Five monkeys and two pizzas
Has the structure of your organisation become more important than delivering results?
I was reviewing a data centre design recently with a colleague, and we were talking about how a particular way of approaching a problem can become sacrosanct within ICT. He mentioned a scientific experiment in learned behaviour that sounded too good to be true.
It involved five monkeys in a cage getting sprayed with ice cold water anytime one of them moved towards a ladder up to a bunch of tantalising bananas. Over time, the monkeys learn to restrain each other from going to the ladder, to avoid a collective dousing. Each monkey is replaced one by one over a period of time, and the boffins who constructed the cruel experiment watched as the veteran monkeys who could recall the discomfort restrained the ‘naïve’ new arrival.
It gets interesting when the final veteran who has actually experienced the ice water is replaced and the behaviour persists within the group. Turns out it was an actual experiment (Stephenson, G. R. (1967), ‘Cultural acquisition of a specific learned response among rhesus monkeys’).
My colleague interpreted the experiment as a fable of how large organisations operate, and he was quick to move from bananas to ICT budgets.
He reckoned that a conservative hierarchical organisation will tend to present project estimates which already include the innate risk aversion of the Subject Matter Expert, with each layer of management adding their own buffer of additional time, leading to multiples of the original estimate.
A number of rounds of this experience will lead to learned behaviour in the participants, as the successful navigation of the approval process becomes the objective, as opposed to the successful business result of the initiative concerned. Through the experience of the process, certain numerical norms will be established that will meet with consensus and approval and are suitably immune to detailed scrutiny. Whether these figures are realistic or challenging, encouraging efficiency and innovation is immaterial to the process.
Clearly a cynical assessment, and anecdotal at best, but exaggeration can focus the mind on fundamentals. It may also be a fair reflection of what the Business – rightly or wrongly – suspects is going on inside the ICT team. It’s worth questioning whether costs estimated for an endeavour are based on factual analysis, and to what extent they are shaped by the culture of the organisation. What does the right combination of people, technology and process look like these days?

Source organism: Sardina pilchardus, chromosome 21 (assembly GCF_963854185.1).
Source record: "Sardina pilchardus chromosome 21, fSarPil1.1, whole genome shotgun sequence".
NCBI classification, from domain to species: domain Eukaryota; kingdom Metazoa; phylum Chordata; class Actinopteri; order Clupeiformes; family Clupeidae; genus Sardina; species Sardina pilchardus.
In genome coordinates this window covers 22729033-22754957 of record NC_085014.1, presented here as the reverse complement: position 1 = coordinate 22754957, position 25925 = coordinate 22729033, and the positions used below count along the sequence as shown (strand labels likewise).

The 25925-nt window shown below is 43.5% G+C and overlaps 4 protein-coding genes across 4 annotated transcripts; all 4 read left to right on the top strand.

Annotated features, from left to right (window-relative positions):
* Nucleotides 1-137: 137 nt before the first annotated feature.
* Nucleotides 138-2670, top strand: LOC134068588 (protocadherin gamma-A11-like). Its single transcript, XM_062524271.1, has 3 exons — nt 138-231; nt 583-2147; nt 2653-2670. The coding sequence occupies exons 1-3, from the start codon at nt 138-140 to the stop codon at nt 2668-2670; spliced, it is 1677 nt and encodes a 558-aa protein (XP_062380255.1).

New monkeys in a new cage
The cloud giants seem to be doing okay – and their scale and complexity is clearly substantial. They had the advantage – and all the perils too – of starting small: new monkeys in a new cage. How are they scaling up without taking on the rigidity of traditional hierarchies?
Amazon’s Jeff Bezos gives permission and authority to decentralised teams. Teams get established and stay in place, benefiting I expect from the mutual trust that is an accelerant for any endeavour: when the track record and relationships of all the various collaborators are known and proven, communication is swift and effective.
From this came his “two pizza team” idea – a team that can’t be fed with two pizzas is too large. So less than ten people, given autonomy to complete a task: ‘You build it, you run it’. Any more than ten people, and meetings and the other typical corporate activity would become a necessary evil that Amazon wanted to avoid.
For Bezos, ‘Getting there faster is more important than architectural coherence’ – a view which must have posed a challenge for Amazon CTO Werner Vogels. Here’s Vogels in a candid talk on the Lean Cloud, and how Amazon Web Services developed to address the ‘muck’ of managing their own retail infrastructure services, which was a consequence of the ‘You build it, you run it’ approach, moving choices away from engineers, letting them get on with delivering business innovation.
Some amazing ideas here: functioning as ‘a series of start-ups’, with for example 10 to 15 days to deliver new customer features because the infrastructure and organisational structures are in harmony and built for speed. I also like the reference to ‘WD40 and duct tape engineering’, which was represented in this great flowchart that should appeal to any engineer.
As my colleague Mark Cawley outlined in his recent blog, cloud isn’t just about an IT platform, it’s about the entire business. As well as looking at cloud as a dynamic on-demand enabler, organisations need to structure themselves to maximise the benefits. As Vogels makes clear, innovate around the things that don’t change for your customers – the things that will be important to them forever.
If hierarchy is in danger of becoming more important than efficiency at your organisation, it may be time to take stock of traditional business methods. How do you ensure consistent results for customers while remaining flexible and alert to new innovations? Please share your thoughts with me in the comments section below.